The situation is worrisome for workers in the automotive industry. Over 70% have been relieved of their jobs. Only a few auto-assembling plants are functioning as the economy worsens, since very few Nigerians can afford to buy new cars, when they can even buy one at all. So, importation of secondhand cars continues to flourish.
The government made superficial commitment towards the implementation of an auto policy that would make local production of cars cheaper. In 2016, the ministry of industry, trade & investment rolled out directives which encouraged banks to make loan facilities available for auto investors for this purpose.
This, however, has not resulted in much success for the initiative. New cars remain too expensive for a sizeable number of Nigerians to buy. With the depth of poverty of working-class people, this is hardly surprising.
But, despite the mass sack of workers and middle-management staff by auto companies such as Stallion Group, Innoson Vehicle Manufacturing (Nig.) Limited, ANAMCO Nigeria Limited; Leyland- Bussan Nigeria Limited, Honda, Peugeot and MAN trucks, top management staff receiving the bulk of money in the payroll remain at work. The employers have also ensued that they would not be without profit by diverting into related businesses.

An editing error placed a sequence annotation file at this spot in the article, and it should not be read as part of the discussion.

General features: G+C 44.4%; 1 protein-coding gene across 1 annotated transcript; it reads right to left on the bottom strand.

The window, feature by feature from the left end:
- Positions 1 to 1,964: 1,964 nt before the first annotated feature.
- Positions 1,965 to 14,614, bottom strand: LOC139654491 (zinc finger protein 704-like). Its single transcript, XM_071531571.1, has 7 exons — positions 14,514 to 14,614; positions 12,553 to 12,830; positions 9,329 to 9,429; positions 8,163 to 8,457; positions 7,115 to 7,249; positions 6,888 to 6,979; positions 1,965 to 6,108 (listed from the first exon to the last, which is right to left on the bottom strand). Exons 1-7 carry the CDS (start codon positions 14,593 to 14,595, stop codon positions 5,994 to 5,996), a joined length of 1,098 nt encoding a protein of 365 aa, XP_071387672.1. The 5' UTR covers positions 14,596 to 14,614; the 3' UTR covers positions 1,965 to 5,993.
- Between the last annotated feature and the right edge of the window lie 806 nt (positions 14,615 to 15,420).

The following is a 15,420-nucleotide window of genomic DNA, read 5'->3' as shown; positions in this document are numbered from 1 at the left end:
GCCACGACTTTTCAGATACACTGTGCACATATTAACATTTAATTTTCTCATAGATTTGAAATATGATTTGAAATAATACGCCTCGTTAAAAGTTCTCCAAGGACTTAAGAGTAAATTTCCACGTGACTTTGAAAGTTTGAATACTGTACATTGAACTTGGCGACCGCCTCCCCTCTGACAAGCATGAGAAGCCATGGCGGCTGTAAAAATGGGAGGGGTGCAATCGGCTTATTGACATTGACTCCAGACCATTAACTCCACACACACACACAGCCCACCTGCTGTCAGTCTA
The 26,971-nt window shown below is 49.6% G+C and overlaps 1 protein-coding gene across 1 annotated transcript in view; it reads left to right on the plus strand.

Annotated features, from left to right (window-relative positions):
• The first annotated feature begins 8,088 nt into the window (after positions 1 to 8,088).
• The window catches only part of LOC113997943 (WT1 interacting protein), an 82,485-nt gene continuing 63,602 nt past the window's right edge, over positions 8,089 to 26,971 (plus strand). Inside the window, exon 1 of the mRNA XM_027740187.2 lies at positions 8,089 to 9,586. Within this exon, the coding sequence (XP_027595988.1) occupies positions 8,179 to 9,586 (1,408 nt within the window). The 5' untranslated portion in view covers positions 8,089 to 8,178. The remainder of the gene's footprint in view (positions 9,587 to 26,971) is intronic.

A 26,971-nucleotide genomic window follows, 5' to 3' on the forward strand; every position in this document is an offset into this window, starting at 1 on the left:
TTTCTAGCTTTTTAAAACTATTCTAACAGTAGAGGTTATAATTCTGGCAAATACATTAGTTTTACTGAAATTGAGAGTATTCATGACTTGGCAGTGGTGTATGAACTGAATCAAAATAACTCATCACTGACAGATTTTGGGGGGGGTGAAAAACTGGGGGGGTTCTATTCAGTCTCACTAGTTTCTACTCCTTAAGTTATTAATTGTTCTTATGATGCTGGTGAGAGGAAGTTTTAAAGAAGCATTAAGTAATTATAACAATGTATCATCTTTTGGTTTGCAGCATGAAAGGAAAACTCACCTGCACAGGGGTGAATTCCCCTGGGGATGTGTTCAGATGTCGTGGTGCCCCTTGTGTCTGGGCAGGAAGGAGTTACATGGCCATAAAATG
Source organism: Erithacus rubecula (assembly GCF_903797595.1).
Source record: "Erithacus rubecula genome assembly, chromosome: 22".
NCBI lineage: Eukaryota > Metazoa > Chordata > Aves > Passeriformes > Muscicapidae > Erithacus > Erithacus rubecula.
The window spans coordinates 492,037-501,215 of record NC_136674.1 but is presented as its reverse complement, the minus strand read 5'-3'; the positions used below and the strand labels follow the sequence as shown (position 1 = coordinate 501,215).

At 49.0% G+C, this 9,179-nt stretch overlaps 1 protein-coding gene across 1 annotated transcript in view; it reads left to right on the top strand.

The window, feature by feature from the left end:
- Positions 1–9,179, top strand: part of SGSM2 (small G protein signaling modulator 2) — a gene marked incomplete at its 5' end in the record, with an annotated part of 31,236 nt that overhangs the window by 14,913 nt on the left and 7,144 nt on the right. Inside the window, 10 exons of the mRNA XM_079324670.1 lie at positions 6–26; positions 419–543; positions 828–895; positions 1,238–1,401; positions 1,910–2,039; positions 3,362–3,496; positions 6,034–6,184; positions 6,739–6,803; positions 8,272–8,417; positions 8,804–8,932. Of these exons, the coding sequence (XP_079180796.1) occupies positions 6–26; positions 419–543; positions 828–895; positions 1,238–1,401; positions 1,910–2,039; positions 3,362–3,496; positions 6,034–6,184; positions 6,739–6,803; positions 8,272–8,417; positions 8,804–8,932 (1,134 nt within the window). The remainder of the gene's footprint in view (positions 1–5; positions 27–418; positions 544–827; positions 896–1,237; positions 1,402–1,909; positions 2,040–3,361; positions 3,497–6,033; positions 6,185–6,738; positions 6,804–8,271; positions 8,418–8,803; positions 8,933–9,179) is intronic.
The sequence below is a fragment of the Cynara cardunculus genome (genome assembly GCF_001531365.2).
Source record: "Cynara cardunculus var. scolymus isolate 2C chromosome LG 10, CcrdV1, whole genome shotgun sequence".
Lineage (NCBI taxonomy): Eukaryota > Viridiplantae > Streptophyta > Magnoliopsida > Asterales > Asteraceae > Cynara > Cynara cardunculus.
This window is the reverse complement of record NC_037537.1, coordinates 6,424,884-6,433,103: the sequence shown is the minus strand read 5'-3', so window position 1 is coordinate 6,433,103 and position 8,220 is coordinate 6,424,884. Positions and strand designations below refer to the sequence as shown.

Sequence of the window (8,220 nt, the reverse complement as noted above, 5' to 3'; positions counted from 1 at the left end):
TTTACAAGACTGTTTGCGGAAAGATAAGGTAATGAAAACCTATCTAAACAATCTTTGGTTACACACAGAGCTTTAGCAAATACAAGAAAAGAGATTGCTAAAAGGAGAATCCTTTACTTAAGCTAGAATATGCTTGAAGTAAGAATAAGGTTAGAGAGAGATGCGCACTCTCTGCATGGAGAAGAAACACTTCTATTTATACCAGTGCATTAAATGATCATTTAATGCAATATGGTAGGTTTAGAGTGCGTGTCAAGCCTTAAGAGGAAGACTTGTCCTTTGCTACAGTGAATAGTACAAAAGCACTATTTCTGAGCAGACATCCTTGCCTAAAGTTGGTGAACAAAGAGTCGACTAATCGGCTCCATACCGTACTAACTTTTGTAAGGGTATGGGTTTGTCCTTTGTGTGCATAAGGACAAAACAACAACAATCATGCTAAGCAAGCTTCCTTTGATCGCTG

So, it is workers that are too poor to buy cars due to the poverty wages they earn. And it is also workers in the auto-industry that bear the brunt of the failings of the capitalist system. For instance, the Stallion Group has retrenched about 65 % workers in its auto division since 2016.
The expected 2018 minimum wage from the Muhammad Buhari’s Administration, as many experts forecast, would be meaningless if there is no fight back on the attack on the poor masses. Low purchasing power of working-class people who comprise the vast majority of the population will result in continued poor aggregate demand and stagnation of the economy.
The problem being aced by the auto industry reflects yet a deeper problem of capitalism in Nigeria; low level of industrialization. It is impossible for any backward capitalist country to achieve even a modicum of modernization of its productive forces without developing its manufacturing sector.
To do this requires an iron and steel development strategy. The 12th largest iron ore deposit is situated in Nigeria. But over N23 trillion worth of steel products, including for the auto-industry was imported in the last nine years.
This is while, steel rolling mills and integrated iron and steel plants remain redundant in Ajaokuta, Utakpe and Aladja despite trillions of naira spent to build them over the last forty years.
This is a further example of the fact that the bosses’ class in Nigeria lack what it takes to develop Nigeria, not to talk of transform it. Auto workers, steel workers and all other workers have to be united in fighting for a new form of economic and political system which will ensure sustainable growth, development and a better life for everybody.
by Sola OLORUNFEMI